A Rational Organization and It’s Key Elements – II

20 Jul. 2011 General

Since Dilbert is the one who has inspired this article, think about a situation where he was invited to audit the performance management system of your organization?

Hold that thought for some introspection and let’s talk about Strong Performance Systems

The foundation to any rational organization is its strongly laid performance systems. It is a definite cycle that the organization must go through. Selecting the right fit for the job and the firm, setting performance expectations, providing for corrective and/or developmental feedback & guidance and last but not the least, rewarding the desired performance in a timely manner.

It’s all there in the management books, but how much we actually adhere to these systems religiously, is what differentiates an organization that is rational from the one that is not!

So how do we audit this aspect? Almost every performance gap can be tracked back to the failures in any one of the elements of the above cycle.

Ask these questions: How many people did the organization hire and did not work out? What were the reasons for them not working out? How many employees are told about their performance gaps many months after finding out the gap? How many such gaps are ignored or pushed under the table until the problem becomes huge? How many employees get a raise just for being there and how many managers get bonuses just so they stay? How many employees attend training and come back to their desk to hear, “ok come back to the real world now”?

Policies and procedures may look good on paper, however the real goodness of their very existence is only reflected when they are correctly implemented. It all boils down to, what employees are formally told to do and expected to do and how often they are rewarded and critically reviewed (all of this in a timely manner)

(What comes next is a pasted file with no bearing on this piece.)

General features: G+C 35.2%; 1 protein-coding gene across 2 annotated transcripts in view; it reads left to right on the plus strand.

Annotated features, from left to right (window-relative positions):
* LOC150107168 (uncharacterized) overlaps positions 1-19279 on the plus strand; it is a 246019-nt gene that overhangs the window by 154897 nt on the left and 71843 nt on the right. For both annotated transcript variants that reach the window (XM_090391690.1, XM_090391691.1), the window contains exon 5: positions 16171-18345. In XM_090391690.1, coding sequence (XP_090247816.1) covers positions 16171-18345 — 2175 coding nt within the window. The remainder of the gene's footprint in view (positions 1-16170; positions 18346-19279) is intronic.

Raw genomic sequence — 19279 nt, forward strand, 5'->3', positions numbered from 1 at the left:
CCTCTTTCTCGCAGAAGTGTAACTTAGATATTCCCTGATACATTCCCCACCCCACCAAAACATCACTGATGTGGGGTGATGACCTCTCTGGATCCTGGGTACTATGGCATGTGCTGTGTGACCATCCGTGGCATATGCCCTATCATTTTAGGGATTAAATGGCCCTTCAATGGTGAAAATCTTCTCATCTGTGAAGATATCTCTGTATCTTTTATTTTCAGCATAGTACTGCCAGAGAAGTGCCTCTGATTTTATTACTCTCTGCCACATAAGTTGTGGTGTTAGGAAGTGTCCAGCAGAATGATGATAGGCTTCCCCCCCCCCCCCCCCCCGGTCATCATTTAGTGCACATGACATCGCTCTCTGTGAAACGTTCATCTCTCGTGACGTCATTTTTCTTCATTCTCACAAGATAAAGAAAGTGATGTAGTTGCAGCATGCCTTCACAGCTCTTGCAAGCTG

Speaking of Excellence!

I won’t be wrong in saying that all organizations are operating at some level of success. Well, if not, there would be no more to discuss here! I would also be correct in saying that, it does not require a huge turnaround to move from the ‘mediocre’ stage to the ‘good’ stage. Similar to any good performer, what organizations need to do is get them in peak performance.

The winning streak for most organizations comes from, the strengths they already possess, the ones that have made them successful in the past.

The difference between the mediocre and the great companies is often a small margin; however that small margin is what creates a huge impact. Did you know that human beings and apes share more than 98% of the same DNA? Then what makes Humans superior? Probably that 2%! The difference between a Sachin Tendulkar and the other cricketers who try hard is just that one winning stroke?

Now take a sample list of companies and their ways of working, you will see that most of the companies claim to be doing the same thing and they maybe, however, if you go to the details, you will see a small yet highly impactful difference that makes some of those companies outstanding, while the rest mediocre! Take the example of 2 tennis players using the same sports equipment, the secret lies in the way each one plays.

Which means, great plans may exist, however, the execution is what matters. So when it comes to management, the success lies not in what we do, but in how we do it. Simply copying best practices may then seem disappointing. It’s a hard fact, that any manager can copy any one’s great strategy, but not the execution. That is a skill to be developed and nurtured individually.

Unless an organization has optimized the performance of its employees, it can never know how good it can be. If the current state of affairs is ok, that is good enough, however when the competitors raise their bar, a company must look within to see what it is capable of doing.

Come start a dialog today with a rational organization which thrives to work together to create value and help you gain a competitive advantage. Contact us or Call us on 1-877-RISHABH (1-877-747-4224).

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